President Trump, on his 356th day in office, once again reset the norms of vulgarity for how we talk to and think about each other and the world.
A rash and reckless leader of the free world whined during a bipartisan meeting on immigration about America accepting immigrants from "shithole countries" like Haiti and some African nations. Then he waited 15 hours, while his White House staff released a statement that did not deny the remark, as "shithole" churned through an enveloping evening cable television news cycle. Fox News seized on and endorsed his complaint while other channels shook their collective talking heads and editors asked the question: "Can we use 'shithole' in a headline?"
It is far too easy these days to imagine the president in bed with his cheeseburger Thursday evening, doing the math on whether titillating his base with thinly-coded racism was worth upending a bipartisan deal on immigration, derailing a "win" for a man so desperate to tout victories.
Finally, on Friday morning Trump did what so many critics have previously advised — he thought first and then tweeted. This time, it was a weak denial of "the language" attributed to him.
It turns out, a delayed Trump tweet is not an improvement. From The Washington Post's initial scoop on "shithole," the story went in many directions Thursday and Friday but two main paths appeared.
The White House responded Thursday with a 120-word statement that did not address the one word everyone was suddenly talking about. In Washington, that's as good as confirmation that the president uttered the word.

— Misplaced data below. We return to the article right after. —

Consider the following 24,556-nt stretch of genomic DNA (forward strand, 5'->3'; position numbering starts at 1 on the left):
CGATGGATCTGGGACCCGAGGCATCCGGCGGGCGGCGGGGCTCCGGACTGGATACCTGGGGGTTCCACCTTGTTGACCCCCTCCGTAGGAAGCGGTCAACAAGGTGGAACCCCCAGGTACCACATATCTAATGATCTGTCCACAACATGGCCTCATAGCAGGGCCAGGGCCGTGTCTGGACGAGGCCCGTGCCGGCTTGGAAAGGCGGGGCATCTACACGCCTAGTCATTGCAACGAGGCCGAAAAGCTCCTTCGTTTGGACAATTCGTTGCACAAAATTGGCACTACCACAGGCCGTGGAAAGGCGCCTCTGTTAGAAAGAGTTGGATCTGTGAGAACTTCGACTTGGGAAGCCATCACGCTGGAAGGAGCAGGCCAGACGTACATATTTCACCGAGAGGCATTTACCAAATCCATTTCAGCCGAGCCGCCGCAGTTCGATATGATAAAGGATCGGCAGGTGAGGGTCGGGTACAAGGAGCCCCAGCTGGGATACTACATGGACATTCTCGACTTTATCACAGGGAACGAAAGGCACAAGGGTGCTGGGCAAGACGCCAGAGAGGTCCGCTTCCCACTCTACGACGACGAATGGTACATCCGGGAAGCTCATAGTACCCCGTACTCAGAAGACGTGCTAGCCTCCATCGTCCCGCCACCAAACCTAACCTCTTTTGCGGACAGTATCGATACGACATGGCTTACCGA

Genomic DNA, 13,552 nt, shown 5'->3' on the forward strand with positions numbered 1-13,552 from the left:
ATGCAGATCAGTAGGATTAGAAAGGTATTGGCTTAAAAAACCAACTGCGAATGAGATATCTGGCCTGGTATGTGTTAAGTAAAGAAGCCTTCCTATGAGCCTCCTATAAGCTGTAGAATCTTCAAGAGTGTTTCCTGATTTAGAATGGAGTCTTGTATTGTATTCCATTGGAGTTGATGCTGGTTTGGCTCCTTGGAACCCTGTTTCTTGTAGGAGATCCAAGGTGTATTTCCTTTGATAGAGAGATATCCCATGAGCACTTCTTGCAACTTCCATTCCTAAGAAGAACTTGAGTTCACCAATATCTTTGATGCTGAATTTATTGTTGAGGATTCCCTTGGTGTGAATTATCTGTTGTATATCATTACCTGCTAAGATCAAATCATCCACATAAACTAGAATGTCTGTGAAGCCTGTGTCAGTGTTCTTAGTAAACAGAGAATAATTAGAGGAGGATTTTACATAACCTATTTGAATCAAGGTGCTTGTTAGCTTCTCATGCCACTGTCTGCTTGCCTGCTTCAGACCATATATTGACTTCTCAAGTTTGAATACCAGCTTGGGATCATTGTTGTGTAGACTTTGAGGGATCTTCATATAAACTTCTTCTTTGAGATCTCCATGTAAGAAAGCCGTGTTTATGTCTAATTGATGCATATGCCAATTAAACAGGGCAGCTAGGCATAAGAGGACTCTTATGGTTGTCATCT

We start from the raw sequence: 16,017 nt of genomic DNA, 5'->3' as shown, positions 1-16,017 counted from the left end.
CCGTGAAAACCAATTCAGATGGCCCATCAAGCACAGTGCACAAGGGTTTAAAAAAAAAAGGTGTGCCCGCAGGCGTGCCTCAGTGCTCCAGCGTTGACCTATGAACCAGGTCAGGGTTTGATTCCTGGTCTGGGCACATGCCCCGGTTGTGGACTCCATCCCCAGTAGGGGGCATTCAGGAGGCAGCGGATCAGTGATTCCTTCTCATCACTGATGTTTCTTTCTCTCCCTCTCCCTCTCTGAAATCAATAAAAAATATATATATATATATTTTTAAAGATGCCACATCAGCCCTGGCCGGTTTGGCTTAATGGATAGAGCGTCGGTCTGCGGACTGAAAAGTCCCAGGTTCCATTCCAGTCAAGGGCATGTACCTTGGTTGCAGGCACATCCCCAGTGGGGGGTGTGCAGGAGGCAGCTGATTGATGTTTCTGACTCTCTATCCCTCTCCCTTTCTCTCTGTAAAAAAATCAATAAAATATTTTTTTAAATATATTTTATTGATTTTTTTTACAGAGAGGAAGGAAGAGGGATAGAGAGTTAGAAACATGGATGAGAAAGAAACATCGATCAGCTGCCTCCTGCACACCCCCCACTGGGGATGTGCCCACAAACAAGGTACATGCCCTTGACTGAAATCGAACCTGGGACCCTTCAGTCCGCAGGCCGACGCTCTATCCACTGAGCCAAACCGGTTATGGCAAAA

The San Francisco Chronical's Josh Gohlke (an Inquirer alum) recalled when America was leery of accepting German immigrants (like Trump's grandfather).
And Rex Huppke of the Chicago Tribune saw Trump's comments as a mirror for us to ask ourselves a question: What do we have to say about this president?
And then the evening news shows were off the races, sprinting in predictably partisan fashion. Cable news complimented or castigated the president. Over at Fox News, calling some countries "shitholes" was simple logic.
Philadelphia's own Jesse Watters said on Fox that Trump's comment was "a little offensive … and if he offends some people, fine."
Over on MSNBC, Rachel Maddow was wondering if Democrats could leverage Trump's comments for some good.
It wasn't just news networks that reacted strongly to Trump's comments. Botswana, an African nation that denounced Trump and actually asked if it "is regarded as a 'shithole' country."
While we wait for the mess to continue unfolding through the weekend — on Friday, Trump, at the White House, honored the late Rev. Martin Luther King Jr., while ducking questions about his own comments — the Los Angeles Times posits something truly startling: that the president scares them the most when he says what he is really thinking.